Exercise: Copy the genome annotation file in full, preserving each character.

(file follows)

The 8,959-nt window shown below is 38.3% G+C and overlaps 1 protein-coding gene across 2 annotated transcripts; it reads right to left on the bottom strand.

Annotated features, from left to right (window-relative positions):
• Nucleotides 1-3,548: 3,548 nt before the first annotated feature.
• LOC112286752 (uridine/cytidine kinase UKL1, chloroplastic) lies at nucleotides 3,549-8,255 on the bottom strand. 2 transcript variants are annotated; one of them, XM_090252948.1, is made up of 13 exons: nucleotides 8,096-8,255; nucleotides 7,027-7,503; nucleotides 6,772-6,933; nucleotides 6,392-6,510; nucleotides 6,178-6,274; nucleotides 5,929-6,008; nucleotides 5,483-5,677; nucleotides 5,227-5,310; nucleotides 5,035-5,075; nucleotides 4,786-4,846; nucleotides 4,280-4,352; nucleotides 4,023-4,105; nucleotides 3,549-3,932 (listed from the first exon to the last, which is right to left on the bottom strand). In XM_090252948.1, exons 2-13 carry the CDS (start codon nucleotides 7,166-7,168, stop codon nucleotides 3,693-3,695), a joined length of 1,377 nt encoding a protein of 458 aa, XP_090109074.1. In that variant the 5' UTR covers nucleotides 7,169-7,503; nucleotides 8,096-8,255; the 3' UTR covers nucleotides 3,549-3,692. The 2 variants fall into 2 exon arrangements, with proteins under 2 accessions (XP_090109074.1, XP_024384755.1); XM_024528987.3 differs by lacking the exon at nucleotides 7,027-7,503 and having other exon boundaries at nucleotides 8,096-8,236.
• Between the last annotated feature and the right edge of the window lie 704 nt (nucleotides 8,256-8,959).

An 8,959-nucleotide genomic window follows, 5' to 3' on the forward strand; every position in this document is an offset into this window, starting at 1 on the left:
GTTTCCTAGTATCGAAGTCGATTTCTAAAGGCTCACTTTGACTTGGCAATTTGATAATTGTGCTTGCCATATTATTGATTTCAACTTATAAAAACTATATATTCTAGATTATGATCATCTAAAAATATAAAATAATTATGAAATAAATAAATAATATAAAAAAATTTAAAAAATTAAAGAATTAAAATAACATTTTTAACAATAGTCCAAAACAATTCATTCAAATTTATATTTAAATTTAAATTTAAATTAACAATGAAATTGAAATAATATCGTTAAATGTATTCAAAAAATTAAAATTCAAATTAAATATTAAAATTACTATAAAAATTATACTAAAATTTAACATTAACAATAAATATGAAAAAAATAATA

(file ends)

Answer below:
The 8,959-nt window shown below is 38.3% G+C and overlaps 1 protein-coding gene across 2 annotated transcripts; it reads right to left on the bottom strand.

Annotated features, from left to right (window-relative positions):
• Nucleotides 1-3,548: 3,548 nt before the first annotated feature.
• LOC112286752 (uridine/cytidine kinase UKL1, chloroplastic) lies at nucleotides 3,549-8,255 on the bottom strand. 2 transcript variants are annotated; one of them, XM_090252948.1, is made up of 13 exons: nucleotides 8,096-8,255; nucleotides 7,027-7,503; nucleotides 6,772-6,933; nucleotides 6,392-6,510; nucleotides 6,178-6,274; nucleotides 5,929-6,008; nucleotides 5,483-5,677; nucleotides 5,227-5,310; nucleotides 5,035-5,075; nucleotides 4,786-4,846; nucleotides 4,280-4,352; nucleotides 4,023-4,105; nucleotides 3,549-3,932 (listed from the first exon to the last, which is right to left on the bottom strand). In XM_090252948.1, exons 2-13 carry the CDS (start codon nucleotides 7,166-7,168, stop codon nucleotides 3,693-3,695), a joined length of 1,377 nt encoding a protein of 458 aa, XP_090109074.1. In that variant the 5' UTR covers nucleotides 7,169-7,503; nucleotides 8,096-8,255; the 3' UTR covers nucleotides 3,549-3,692. The 2 variants fall into 2 exon arrangements, with proteins under 2 accessions (XP_090109074.1, XP_024384755.1); XM_024528987.3 differs by lacking the exon at nucleotides 7,027-7,503 and having other exon boundaries at nucleotides 8,096-8,236.
• Between the last annotated feature and the right edge of the window lie 704 nt (nucleotides 8,256-8,959).

An 8,959-nucleotide genomic window follows, 5' to 3' on the forward strand; every position in this document is an offset into this window, starting at 1 on the left:
GTTTCCTAGTATCGAAGTCGATTTCTAAAGGCTCACTTTGACTTGGCAATTTGATAATTGTGCTTGCCATATTATTGATTTCAACTTATAAAAACTATATATTCTAGATTATGATCATCTAAAAATATAAAATAATTATGAAATAAATAAATAATATAAAAAAATTTAAAAAATTAAAGAATTAAAATAACATTTTTAACAATAGTCCAAAACAATTCATTCAAATTTATATTTAAATTTAAATTTAAATTAACAATGAAATTGAAATAATATCGTTAAATGTATTCAAAAAATTAAAATTCAAATTAAATATTAAAATTACTATAAAAATTATACTAAAATTTAACATTAACAATAAATATGAAAAAAATAATA